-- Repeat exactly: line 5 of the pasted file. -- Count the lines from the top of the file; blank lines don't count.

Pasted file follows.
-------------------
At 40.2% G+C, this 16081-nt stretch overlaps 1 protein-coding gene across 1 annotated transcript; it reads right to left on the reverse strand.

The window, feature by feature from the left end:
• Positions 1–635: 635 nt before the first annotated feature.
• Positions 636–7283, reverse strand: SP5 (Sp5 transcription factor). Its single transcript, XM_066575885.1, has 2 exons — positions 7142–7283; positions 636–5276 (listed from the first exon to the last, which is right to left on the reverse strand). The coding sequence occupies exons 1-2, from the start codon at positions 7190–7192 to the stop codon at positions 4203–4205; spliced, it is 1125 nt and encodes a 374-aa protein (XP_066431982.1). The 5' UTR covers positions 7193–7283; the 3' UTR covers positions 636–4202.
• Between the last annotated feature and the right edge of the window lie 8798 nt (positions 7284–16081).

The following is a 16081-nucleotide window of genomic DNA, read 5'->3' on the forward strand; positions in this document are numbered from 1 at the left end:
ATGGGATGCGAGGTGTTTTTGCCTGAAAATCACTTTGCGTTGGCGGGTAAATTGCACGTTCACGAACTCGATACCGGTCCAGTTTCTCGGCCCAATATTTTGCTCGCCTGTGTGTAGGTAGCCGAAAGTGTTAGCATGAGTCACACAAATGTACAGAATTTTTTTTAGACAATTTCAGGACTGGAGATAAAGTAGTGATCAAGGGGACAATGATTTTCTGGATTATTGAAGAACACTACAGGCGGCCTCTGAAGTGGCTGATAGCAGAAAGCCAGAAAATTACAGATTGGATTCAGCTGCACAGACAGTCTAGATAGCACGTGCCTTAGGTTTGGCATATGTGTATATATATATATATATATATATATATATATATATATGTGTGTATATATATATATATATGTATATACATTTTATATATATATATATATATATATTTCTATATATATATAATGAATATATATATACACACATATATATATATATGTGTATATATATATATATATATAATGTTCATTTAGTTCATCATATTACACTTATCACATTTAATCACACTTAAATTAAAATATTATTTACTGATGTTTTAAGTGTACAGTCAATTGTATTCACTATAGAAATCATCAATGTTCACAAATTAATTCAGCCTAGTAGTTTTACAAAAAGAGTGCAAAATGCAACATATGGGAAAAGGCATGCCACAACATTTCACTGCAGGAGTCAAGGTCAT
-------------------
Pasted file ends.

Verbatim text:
• Between the last annotated feature and the right edge of the window lie 8798 nt (positions 7284–16081).